In conjunction with Sukkahville 2015, I have been commissioned by the Koffler Centre of the Arts to create a re-imagined, contemporary Sukkah: which is a temporary outdoor hut built for one week and in which it is customary for families to share meals during the annual Jewish holiday of Sukkot. As part of the project I’ve been invited to share a conversation with MOCCA’s Artistic Director and Curator David Liss about my practice, public art and how to steal a piano from a public space in the middle of the day. Just seeing if you’re paying attention. Please join us at the Small World Music Centre in Artscape Younplace and be prepared to ask questions, contribute and get animated. Full details here.
It’s been a long time coming and the Faces of Regent Park permanent public artwork is now complete. You can check out a gang up of the portraits at this link and images of the installation by visiting the projects page of the website. A special thanks to all of the subjects for trusting me and sharing their time and their stories, The Planning Partnership, Clara Hargittay and the folks in Arts & Culture and Parks at the City of Toronto, Artscape Daniels Spectrum, Dinny Biggs, Svetlana Lavrentieva and Stadia. The birch panel studio works that form the basis for the outdoor installation will be on display until July 10 on the 2nd floor of the Daniels Spectrum, directly across the street from where the outdoor works reside.
Over 18 days in May I had the pleasure of working with my good friend Gabriel Specter on a mural in Toronto’s Cruickshank Park as part of the Pan Am Path Art Relay. The mural depicts the energy of Hurricane Hazel which struck Toronto on October 15, 1954 and caused severe damage to many of the low lying areas along the Humber River. As a result of this storm, however, the TRCA was born and spaces along the Humber, like Cruickshank Park where the mural is located, were redeveloped to the benefit of all Torontonians. Special thanks to the folks at UrbanArts, City of Toronto Parks and Friends of the Pan Am Path.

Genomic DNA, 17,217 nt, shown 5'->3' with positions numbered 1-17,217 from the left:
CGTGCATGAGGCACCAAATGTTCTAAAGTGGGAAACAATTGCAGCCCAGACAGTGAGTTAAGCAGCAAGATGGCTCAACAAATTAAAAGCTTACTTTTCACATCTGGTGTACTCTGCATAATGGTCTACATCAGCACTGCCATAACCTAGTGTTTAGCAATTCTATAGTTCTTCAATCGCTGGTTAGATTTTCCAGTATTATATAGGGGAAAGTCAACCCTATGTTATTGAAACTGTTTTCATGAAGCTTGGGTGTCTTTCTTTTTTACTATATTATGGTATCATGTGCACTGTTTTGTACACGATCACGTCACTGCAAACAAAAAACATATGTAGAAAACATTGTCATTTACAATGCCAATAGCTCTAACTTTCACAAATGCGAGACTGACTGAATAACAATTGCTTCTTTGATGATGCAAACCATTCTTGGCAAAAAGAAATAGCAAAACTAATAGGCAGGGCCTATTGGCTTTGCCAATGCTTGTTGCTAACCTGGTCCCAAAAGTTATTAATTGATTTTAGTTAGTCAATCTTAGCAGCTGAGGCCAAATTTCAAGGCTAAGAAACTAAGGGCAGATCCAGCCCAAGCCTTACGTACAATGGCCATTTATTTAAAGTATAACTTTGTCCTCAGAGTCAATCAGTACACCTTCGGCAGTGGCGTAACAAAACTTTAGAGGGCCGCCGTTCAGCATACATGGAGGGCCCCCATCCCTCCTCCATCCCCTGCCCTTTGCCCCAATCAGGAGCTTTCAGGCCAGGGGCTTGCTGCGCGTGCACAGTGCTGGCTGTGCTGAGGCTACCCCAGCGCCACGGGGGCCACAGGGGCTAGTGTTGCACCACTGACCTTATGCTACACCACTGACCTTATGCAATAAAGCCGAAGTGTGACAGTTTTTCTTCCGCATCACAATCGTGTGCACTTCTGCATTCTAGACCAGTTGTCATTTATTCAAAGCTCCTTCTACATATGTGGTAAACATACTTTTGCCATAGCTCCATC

Great essay by Chris Richardson in the newly released book, Reclaiming Canadian Bodies, published by Wilfred Laurier University Press. The essay compares the impact of my Regent Park Portraits and JR’s 28 millimètres: Portrait d’une génération in respect to how portraits in public spaces can, “…oblige viewers to rethink the stereotypical representations of low-income neighbourhoods that are commonly promoted in visual media.” Honoured to have my work mentioned in the same vein as JR’s. Inspirational day.
Just installed some new permanent works with funding I received from Street Art Toronto. Tai Chi Tiles is a series of tile-based portraits of Chinese seniors who practice Tai Chi in Toronto’s Grange Park. Big thanks to Stefan, Rocky and Gord at Punchclock Metalworks for fabricating the frames and working with me to install the work.
New work with Paul Aloisi at the Evergreen Brickworks. Flood Lines creates a spatial dialog between three cisterns and the roof which they collect water from to address the increasing frequency of heavy rainfall events in our contemporary climate.
Happy Good Friday. Spring is finally here, perhaps, and are a bunch of things coming up. I will be part of a group show at Artcite in Windsor, Ontario call The Dignity of Work, running from April 25 – May 31. I’m showing four large-scale prints from my Gaspesia: Les portraits en papier series. Those interested in a print can send me an e-mail or inquire with the folks at the gallery. If you’re in the Windsor area please check out the show and the great work by the two other artists, Vince Kogut and Dulce Pinzon.